Gordon v. Drape Creative, Inc. (9th Cir., 2018)

Michigan Judge Finds Federal Criminal Legislation Prohibiting Female Genital Mutilation Unconstitutional

United States v. Nagarwala, No. 17-CR-20274 (E.D. Mich.) November 20, 2018.

The federal court has dismissed criminal charges against physicians said to be practicing female genital manipulation. Defendants had been indicted for violation of a federal statute intended to protect adolescent girls from these practices. The district court found error in the federal use of authority in what it perceived to be a matter for state law. The “necessary and proper” clause of the United States Constitution is not an independent grant of power, the court observed. Any power Congress might have respecting effectuating international treaties ensuring equal civil and political rights does not reach the genital mutilation considered by the federal statute, nor does the practice have any relationship to interstate activity, such that criminal sanctions might be justified under the Commerce Clause.

United States v. Nagarwala (E.D. Mich., 2018)

Nothing Sacred: First Amendment Prohibition of Judicial Involvement in Ecclesial Determinations No Bar to Suit for Negligent Supervision of Seminarian

Bourque v. Roman Catholic Diocese of Charlotte, N.C., et al., No. CO17-1054 (N.C. App.) November 20, 2018.

Defendants sought interlocutory review on jurisdictional grounds of denial of their motion to dismiss on First Amendment grounds. Defendants argued that the First Amendment forbids judicial interpretation of theology or of any matters in which religion is inextricably bound up in church decision making.

While recognizing these principles, the court concluded that whether church officials were negligent in supervision of the seminarian, who is alleged to have abused Bourque sexually, is a civil matter which can be adjudicated without undue interference with religious beliefs or practices. The court affirmed denial of the motion to dismiss.

Bourque v. Roman Catholic Diocese Charlotte (N.C. App., 2018)

The Online Public Square: Website’s Publication of Allegations of Cult Activities Falls Within Anti-SLAPP Statute Protections, California Appellate Court Holds

Guen v. Pereira, et al., No. A151569 (Cal. App.) Unpublished opinion of the First California Appellate District, Division Five, November 16, 2018.

Defendant Pereira and others created an online website which accused acupuncturist Guen of inappropriate sexual behavior and of operating a cult. Commentary and rebuttal were not permitted on the website. Defendants succeeded in obtaining dismissal of Guen’s claims under the anti-SLAPP law, as their online statements provided consumer information in a public forum notwithstanding the absence of opportunity for rebuttal.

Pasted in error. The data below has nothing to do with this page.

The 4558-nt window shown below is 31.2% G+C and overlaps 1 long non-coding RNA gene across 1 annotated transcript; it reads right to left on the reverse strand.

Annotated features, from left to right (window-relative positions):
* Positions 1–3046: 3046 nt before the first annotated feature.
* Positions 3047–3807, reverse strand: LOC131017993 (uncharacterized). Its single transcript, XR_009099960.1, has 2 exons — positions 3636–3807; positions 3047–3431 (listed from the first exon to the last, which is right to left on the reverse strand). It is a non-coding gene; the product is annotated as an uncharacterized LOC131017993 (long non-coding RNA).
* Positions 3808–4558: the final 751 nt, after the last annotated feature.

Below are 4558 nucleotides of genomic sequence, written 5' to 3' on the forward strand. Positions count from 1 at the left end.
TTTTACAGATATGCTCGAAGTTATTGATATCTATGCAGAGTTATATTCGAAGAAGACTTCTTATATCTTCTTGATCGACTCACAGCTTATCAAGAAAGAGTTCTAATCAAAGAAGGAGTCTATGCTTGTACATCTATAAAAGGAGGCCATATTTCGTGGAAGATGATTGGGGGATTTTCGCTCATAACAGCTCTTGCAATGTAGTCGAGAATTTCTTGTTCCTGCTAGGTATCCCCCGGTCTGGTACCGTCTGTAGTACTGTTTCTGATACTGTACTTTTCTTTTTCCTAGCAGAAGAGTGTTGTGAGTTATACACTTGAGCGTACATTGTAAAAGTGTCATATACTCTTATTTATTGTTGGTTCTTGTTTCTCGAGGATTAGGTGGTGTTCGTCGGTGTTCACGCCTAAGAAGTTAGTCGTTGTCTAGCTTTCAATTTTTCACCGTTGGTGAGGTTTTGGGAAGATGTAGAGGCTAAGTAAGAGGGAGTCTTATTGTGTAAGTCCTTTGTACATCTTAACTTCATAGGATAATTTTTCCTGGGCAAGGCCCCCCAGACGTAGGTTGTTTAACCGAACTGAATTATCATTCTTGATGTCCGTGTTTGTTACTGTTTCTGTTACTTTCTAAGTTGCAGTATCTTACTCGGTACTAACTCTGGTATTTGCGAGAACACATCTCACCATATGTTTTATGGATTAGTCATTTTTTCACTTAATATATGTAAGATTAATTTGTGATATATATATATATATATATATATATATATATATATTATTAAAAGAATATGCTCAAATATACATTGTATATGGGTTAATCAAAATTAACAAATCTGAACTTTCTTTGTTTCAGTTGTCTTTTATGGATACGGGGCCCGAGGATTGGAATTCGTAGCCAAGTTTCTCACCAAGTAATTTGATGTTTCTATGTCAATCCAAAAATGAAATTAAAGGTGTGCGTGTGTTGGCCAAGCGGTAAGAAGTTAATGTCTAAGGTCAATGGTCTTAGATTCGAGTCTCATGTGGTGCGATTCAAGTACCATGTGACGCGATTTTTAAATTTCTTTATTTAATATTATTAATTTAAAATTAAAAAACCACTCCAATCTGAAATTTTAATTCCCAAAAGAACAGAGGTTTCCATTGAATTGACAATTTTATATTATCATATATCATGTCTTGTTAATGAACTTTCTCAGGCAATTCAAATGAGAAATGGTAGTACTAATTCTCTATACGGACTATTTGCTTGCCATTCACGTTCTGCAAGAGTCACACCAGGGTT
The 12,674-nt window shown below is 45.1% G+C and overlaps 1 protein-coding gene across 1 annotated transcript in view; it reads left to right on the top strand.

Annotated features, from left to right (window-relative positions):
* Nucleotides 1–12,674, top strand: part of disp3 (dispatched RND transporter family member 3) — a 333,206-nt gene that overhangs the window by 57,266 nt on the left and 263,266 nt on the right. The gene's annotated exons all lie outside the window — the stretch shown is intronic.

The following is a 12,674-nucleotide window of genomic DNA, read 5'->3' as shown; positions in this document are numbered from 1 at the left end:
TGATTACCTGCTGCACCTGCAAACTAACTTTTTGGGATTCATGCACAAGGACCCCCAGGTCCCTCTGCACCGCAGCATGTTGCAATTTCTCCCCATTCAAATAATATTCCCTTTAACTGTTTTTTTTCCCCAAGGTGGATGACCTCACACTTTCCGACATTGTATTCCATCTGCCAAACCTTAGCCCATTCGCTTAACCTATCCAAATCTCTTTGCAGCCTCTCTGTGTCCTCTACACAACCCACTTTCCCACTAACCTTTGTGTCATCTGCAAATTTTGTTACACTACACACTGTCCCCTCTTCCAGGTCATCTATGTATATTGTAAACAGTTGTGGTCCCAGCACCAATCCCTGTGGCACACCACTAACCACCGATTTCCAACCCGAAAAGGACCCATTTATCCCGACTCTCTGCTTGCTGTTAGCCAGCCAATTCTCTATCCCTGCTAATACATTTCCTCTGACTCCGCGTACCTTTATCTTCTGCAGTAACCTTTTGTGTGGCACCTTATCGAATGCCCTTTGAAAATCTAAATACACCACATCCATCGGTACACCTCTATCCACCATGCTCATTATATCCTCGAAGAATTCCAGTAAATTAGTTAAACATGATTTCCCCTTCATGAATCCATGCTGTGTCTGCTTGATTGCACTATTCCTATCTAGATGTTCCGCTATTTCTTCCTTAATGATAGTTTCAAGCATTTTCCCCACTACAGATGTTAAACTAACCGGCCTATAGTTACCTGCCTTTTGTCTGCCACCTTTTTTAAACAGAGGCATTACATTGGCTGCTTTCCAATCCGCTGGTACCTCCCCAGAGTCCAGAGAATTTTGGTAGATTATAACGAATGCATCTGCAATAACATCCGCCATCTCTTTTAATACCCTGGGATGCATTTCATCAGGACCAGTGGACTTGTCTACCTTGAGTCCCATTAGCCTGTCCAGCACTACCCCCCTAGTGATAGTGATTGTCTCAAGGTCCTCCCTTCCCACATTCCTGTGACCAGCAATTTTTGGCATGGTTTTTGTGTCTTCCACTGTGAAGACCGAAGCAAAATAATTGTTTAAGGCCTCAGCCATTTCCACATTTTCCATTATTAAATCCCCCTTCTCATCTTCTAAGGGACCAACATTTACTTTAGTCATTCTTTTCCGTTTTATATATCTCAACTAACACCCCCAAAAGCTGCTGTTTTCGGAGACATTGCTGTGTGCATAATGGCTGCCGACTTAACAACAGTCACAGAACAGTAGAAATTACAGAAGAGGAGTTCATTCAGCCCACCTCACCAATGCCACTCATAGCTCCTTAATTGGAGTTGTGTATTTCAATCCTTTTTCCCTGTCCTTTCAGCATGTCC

Guen v. Pereira (Cal. App., 2018)

Privacy Interests No Shield Against Copyright Infringement Claims

Malibu Media v. Doe, No. 18cv5611 (S.D.N.Y.) November 16, 2018.

Malibu Media was able to make a preliminary determination that the holder of a particular Internet Protocol address had accessed and downloaded its copyrighted work through the BitTorrent file sharing program. Geolocation information situated the IP address h  older within the court’s jurisdiction. Malibu Media sought and obtained a subpoena to Internet Service Provider Time Warner, seeking disclosure of John Doe’s name and address. Notice was provided to Doe, who moved to quash on undefined privilege grounds. The court rejected this argument, holding that although the U.S. Supreme Court has recognized a right to anonymous speech, such protections do not attach to unlawful copyright infringement.

Malibu Media, LLC v. Doe (S.D. N.Y., 2018)

Online Offensive Speech Not Presenting Actual Imminent Threat Cannot be Restrained, New York Court of Appeals Concludes

Brummer v. Wey, No. 153583/15 (N.Y. App.) November 15, 2018.

Plaintiff participated in an adjudication before the Financial Industry Regulatory Association (FINRA) in which defendants were forever prohibited from practice as broker-dealers. Defendants posted online derogatory statements and images, including allusions to lynching, about plaintiff, an African American.

Plaintiff obtained a temporary restraining order and preliminary injunction of the postings, including orders to remove postings, which the present order dissolves.

As distasteful as the material may be, and without regard to whether the plaintiff will prevail on a libel claims, the court could not perceive an actual threat to plaintiff, nor could it find grounds to support the prior restraint of speech that the injunction presented.

Brummer v. Wey , 2018 NY Slip Op 7843 (N.Y. App. Div., 2018)

Private Rights, Public Trials: Accused Virginia Polytechnic Institute Student May Proceed Anonymously in Civil Suit

Doe v. Virginia Polytechnic Institute and State University, No. 7:18-CV-320 (W.D. Va.) November 13, 2018.